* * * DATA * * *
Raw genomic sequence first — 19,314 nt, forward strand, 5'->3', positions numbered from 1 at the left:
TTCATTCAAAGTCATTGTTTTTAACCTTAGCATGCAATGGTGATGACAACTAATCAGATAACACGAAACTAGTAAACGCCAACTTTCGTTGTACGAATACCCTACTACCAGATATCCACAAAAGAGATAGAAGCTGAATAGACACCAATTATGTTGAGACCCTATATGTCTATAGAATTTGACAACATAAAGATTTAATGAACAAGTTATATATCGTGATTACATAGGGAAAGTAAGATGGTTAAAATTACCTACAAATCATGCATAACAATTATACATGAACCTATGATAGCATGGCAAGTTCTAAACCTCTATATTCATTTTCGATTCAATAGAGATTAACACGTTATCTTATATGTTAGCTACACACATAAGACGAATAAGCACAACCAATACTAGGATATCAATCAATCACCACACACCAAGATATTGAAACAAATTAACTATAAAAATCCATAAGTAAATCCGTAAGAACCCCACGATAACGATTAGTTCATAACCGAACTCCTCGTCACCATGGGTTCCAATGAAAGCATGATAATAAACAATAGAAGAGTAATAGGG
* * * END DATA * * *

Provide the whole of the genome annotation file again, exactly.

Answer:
Raw genomic sequence first — 19,314 nt, forward strand, 5'->3', positions numbered from 1 at the left:
TTCATTCAAAGTCATTGTTTTTAACCTTAGCATGCAATGGTGATGACAACTAATCAGATAACACGAAACTAGTAAACGCCAACTTTCGTTGTACGAATACCCTACTACCAGATATCCACAAAAGAGATAGAAGCTGAATAGACACCAATTATGTTGAGACCCTATATGTCTATAGAATTTGACAACATAAAGATTTAATGAACAAGTTATATATCGTGATTACATAGGGAAAGTAAGATGGTTAAAATTACCTACAAATCATGCATAACAATTATACATGAACCTATGATAGCATGGCAAGTTCTAAACCTCTATATTCATTTTCGATTCAATAGAGATTAACACGTTATCTTATATGTTAGCTACACACATAAGACGAATAAGCACAACCAATACTAGGATATCAATCAATCACCACACACCAAGATATTGAAACAAATTAACTATAAAAATCCATAAGTAAATCCGTAAGAACCCCACGATAACGATTAGTTCATAACCGAACTCCTCGTCACCATGGGTTCCAATGAAAGCATGATAATAAACAATAGAAGAGTAATAGGG